There are a couple of reasons why you might want to renovate a period buidling. You might simply want to live in the property or you might want to refurbish it for an investment. Whether it’s a personal or capital investment, renovating period structures is usually more challenging than renovating contemporary properties.
Perhaps the biggest issue is whether the property is listed or not. Some period properties are listed, which means that they are legally protected, to various extents, from alternation or renovation. If your property has been listed then you might be severely limited in terms of the renovations you are allowed to make. You can get something called Listed Building consent, which will allow you to make alterations to a listed property.
Period properties have character, and much of this character is determined by period features, such as windows and even gutters. Features such as cast iron gutters may cost more than plastic alternatives; however, they are important if you are to retain the building’s period character.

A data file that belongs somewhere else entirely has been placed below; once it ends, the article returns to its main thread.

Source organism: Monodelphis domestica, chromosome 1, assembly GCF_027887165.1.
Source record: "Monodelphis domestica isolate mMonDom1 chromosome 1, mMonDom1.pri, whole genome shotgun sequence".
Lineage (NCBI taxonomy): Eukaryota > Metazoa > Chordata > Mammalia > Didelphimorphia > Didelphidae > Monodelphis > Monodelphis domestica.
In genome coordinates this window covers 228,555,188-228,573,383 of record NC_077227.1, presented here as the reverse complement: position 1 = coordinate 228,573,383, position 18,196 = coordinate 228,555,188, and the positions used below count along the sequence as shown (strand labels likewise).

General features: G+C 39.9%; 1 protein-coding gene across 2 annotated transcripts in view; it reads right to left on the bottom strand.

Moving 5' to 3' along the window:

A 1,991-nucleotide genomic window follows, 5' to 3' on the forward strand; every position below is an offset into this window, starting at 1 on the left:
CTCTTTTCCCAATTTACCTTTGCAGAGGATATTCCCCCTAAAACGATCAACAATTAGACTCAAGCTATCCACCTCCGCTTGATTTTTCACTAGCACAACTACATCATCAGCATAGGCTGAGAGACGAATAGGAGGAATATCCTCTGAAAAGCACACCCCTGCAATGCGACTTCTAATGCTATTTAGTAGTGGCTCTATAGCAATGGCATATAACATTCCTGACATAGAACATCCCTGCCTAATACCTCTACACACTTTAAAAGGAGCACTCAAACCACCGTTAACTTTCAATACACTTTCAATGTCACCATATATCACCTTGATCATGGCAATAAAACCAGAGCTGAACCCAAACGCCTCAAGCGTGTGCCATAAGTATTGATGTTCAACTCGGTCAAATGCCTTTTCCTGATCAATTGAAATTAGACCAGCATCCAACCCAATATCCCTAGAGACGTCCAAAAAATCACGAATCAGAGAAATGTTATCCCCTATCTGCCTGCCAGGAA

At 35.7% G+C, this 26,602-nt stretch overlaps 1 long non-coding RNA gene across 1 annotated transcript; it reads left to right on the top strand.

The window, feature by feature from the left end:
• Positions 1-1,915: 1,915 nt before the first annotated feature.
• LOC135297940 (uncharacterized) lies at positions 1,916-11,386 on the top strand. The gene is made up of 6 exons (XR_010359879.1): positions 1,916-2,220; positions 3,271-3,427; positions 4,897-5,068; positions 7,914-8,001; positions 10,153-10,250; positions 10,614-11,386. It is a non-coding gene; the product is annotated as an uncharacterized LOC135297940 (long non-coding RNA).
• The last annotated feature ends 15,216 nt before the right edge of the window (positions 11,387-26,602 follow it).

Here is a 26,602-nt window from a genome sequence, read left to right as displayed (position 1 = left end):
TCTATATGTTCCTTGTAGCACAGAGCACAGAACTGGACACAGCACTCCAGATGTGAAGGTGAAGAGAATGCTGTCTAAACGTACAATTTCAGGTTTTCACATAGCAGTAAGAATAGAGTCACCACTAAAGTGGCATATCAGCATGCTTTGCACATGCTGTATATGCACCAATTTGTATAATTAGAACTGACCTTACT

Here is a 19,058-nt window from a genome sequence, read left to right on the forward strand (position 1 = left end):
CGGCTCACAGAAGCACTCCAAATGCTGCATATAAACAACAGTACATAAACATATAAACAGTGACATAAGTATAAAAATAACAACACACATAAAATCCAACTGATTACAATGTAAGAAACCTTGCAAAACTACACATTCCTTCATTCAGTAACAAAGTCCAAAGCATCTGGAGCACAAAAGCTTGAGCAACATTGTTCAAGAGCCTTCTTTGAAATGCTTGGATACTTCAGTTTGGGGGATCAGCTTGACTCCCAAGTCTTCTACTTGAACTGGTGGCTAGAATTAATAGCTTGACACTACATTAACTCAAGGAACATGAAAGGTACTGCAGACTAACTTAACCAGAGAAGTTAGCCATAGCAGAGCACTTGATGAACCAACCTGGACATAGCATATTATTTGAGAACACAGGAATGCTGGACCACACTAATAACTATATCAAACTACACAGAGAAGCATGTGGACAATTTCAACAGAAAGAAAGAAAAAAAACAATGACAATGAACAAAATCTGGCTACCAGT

Period properties, generally speaking, can be much more vulnerable to problems with damp and other issues like woodworm. Before making renovations, it’s important to seek the help of professionals and to get your home assessed; otherwise, you may encounter problems in future which will be expensive to deal with.
Finally, consider that electricity and gas in an older property may not be up to modern standards, ensure you undertake surveys that address this.